The first one took me a long time since I didn't know how to make them but now I have learnt how to use bits of software I find I can build one in about 3 days. A lot of the time is actually spent just thinking about the subject matter and often crying as the scenes I play over and over can be quite emotional.
I'm no professional, I just use download existing clips from YouTube using the Torch browser, convert video formats using Freemake Video Convertor, and then put them into Windows Movie Maker, which has its limitations but is fairly easy to use, and is free.
I don't have copyright for most of the materials I use, or permission, which I do feel bad about, and that made me really hesitant at first to do this, but I would instantly remove any materials that any owner complained about (so long as that owner was not a human rights abuser). I've been hopeful that copyright holders will be lenient with the footage I'm using, as I try to handle material sensitively and this is all obviously purely for humanitarian causes. Up until now I haven't received any complaints (thank-you!). I am deeply grateful to Sami Yusuf whose music I have used on two occasions; their social media team were very gracious in actually retweeting the videos I made.
The aim here was to tell a short story here about the Rohingya for those who knew nothing about their plight. This is the first video I ever made. It took me weeks to complete and quite a few boxes of tissues to wipe my eyes too.
Rohingya Exodus 2012
The footage here has been taken from a much longer leaked video from the Burmese military that showed how the Rohingya were marched from their homes, by the military, in their thousands, in the Summer of 2012. It make me think of how the Jews were taken from their homes by the Nazis, hence why the choice of music. I still find myself stunned every time I watch this. The scale of this state crime which took place in full view of the international community without a word of condemnation is truly shocking.
These Rohingya children came out to protest against a census which Burmese authorities have been conducting over the past year, to get the Rohingya to register themselves as illegal Bengali immigrants. The children were shouting 'Rohingya' which their families are not allowed to register themselves as. I found it incredibly moving that after all these children had been through they found the courage to go out and protest in defence of their name. The original video footage was actually being used as propaganda by the state sponsored media, hence why I had to use the bold writing to block out their messages. I chose the music as a celebration and as a mark of respect for these truly inspirational children.
I have seen so many clips of Rohingya suffering over the past year, so much footage of despair, it made me think about how humans have been given tears to help us connect on a deep spiritual level and share our suffering with mankind, which ultimately may save us. I wondered what it would be like to try and capture some of those deeps moments of hopelessness, some of those tears, and put them together, maybe it would touch hearts around the world, motivate people to act to try and save these people?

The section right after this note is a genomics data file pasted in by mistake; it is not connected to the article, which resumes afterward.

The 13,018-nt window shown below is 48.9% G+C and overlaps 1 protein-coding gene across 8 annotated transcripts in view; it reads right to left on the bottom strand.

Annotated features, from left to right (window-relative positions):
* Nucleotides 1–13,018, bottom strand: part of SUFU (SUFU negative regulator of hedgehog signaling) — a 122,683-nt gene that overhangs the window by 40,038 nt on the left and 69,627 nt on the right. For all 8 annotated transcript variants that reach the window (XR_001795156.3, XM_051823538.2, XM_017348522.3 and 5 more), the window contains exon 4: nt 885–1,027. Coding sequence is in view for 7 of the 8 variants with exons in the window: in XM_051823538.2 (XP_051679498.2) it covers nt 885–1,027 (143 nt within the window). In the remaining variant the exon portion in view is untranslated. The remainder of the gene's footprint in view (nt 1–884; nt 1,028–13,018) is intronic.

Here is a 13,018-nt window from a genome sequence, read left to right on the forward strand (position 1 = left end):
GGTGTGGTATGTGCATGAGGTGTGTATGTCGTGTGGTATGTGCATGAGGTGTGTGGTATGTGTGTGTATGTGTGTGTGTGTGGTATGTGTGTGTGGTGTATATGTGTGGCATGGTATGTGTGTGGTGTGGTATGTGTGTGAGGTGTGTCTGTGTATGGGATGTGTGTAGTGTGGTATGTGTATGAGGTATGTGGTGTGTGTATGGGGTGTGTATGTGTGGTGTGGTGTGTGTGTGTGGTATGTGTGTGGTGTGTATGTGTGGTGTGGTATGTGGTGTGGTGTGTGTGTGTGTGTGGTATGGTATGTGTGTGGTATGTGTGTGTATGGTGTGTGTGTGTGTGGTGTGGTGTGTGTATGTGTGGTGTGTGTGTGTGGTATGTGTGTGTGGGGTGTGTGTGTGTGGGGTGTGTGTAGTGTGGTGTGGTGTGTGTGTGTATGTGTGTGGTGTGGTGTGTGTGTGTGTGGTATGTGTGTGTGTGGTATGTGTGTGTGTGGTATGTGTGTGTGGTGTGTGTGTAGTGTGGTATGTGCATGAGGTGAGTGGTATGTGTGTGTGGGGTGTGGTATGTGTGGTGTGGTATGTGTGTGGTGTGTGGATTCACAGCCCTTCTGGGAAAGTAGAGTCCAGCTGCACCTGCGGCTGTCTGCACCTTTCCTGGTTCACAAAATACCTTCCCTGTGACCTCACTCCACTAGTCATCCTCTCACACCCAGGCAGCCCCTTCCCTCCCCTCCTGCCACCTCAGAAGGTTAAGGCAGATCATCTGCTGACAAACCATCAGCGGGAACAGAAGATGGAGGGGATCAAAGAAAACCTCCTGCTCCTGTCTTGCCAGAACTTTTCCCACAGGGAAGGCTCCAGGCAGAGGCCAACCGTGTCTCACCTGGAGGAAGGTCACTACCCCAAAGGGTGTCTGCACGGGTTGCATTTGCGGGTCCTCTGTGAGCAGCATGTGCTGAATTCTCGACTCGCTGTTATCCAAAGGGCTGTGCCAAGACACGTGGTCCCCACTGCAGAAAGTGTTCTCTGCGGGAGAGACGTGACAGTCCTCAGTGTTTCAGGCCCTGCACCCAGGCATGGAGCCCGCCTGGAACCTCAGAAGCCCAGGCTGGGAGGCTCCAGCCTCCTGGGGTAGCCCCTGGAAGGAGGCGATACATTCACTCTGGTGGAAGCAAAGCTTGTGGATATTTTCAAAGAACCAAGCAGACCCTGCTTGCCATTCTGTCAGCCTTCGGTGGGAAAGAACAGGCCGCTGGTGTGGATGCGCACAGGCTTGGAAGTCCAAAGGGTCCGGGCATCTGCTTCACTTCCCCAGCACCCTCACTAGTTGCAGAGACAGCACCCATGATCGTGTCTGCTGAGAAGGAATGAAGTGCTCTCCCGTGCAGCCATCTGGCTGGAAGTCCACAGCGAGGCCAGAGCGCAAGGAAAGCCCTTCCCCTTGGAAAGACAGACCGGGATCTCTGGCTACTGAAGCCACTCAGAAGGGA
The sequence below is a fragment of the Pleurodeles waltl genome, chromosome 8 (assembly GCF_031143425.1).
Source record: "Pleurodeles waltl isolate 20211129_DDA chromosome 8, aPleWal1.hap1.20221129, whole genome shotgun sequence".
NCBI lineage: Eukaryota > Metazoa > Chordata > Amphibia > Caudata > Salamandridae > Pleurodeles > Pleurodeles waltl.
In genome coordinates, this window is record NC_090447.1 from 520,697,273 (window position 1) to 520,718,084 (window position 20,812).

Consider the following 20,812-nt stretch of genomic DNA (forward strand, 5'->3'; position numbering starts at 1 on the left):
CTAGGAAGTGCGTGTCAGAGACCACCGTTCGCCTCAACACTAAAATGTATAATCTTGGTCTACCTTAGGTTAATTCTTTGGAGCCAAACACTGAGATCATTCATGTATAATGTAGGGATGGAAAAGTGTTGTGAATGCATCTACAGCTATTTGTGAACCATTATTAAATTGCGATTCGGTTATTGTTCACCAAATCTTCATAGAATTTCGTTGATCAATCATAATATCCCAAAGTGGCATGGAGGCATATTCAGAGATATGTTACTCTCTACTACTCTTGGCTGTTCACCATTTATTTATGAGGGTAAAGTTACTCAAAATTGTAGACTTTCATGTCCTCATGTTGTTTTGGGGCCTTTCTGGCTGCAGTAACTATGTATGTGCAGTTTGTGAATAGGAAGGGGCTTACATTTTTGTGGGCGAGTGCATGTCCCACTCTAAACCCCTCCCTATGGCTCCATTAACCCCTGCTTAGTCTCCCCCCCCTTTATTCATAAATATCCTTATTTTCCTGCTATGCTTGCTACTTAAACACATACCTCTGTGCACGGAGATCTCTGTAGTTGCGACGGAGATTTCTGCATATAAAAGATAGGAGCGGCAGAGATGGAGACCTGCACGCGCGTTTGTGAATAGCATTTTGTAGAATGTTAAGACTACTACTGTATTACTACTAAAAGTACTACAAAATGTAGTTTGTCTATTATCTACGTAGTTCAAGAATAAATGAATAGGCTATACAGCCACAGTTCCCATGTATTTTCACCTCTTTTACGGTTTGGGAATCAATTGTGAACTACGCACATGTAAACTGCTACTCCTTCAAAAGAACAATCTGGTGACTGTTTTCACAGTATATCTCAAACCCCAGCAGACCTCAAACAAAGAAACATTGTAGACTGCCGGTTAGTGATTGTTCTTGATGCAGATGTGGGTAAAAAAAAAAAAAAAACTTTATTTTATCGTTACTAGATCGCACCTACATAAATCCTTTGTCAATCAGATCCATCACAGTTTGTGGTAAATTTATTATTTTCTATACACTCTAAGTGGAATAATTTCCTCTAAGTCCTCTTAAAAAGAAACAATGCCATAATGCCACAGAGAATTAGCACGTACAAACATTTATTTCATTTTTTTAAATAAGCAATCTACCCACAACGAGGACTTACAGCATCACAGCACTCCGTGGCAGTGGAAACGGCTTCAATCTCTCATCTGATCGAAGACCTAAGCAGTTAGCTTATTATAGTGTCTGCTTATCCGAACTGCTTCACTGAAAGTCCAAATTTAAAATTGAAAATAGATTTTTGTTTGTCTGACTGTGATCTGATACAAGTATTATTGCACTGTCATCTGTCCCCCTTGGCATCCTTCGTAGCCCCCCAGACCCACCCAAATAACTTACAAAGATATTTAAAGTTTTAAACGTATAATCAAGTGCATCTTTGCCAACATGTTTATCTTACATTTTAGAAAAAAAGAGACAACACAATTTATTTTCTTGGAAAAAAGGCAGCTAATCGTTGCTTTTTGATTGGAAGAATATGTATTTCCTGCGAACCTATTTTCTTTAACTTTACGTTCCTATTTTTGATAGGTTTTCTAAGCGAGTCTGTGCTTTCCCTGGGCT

Zainab Alkhawaja #FreeZainab
The week I was first introduced to the Rohingya, I was busy supporting Zainab Alkhawaja in a campaign to draw awareness to terrible eye injuries often inflicted by security forces on the oppressed people of Bahrain. Zainab was a huge inspiration to me and I will never forget the encouragement she gave to me when we first spoke over Skype. It was not long after that I felt compelled to act for the Rohingya. Sadly Zainab has spent much of the past year in prison for her work as a human rights defender in Bahrain, and as I write this she is still there locked away, when she should be with her young daughter. It was with great sadness that I heard her sentence had been extended, after she spoke out in defence of another lady in prison who was being treated badly. I had to pause my work acting for the Rohingya to take time to remember dear Zainab who is my all time hero, and to try and raise awareness for her amazing work. I also wrote this poem about her.
Peace for Syria #Candle4Syria
When the troubles with Syria began I was deeply involved with campaigning for friends in Bahrain, and I really felt I didn't have the strength to look at what was happening in Syria at the same time. In addition I felt there was nothing that I could do that would make any difference. Then the past 12 months campaigning for the Rohingya as they have been at risk of extermination was even more traumatic, but eventually I did start to find strength and felt I simply must do something to speak out against the terrible events taking place. I decided that I should be a voice for peace, as that is what I believe in, peace and justice. I had been thinking of trying to organise some kind of candlelit peace vigil for Syria for some time, and had been starting to talk to people about that idea to see how best to go about it, and then the chemical attack took place and the talk of war. I decided I should still push ahead as a voice for peace regardless of whether the USA attacks or not. I hope the video will help you think about peace for Syria - I believe for peace to come we must first envisage that, and then find ways to act to bring it about. I am encouraging people to light a candle for Syria on Peace Day which is on 21st September.
Thank-you for watching. If you would like to send me feedback the best way to contact me is via Twitter @jamilahanan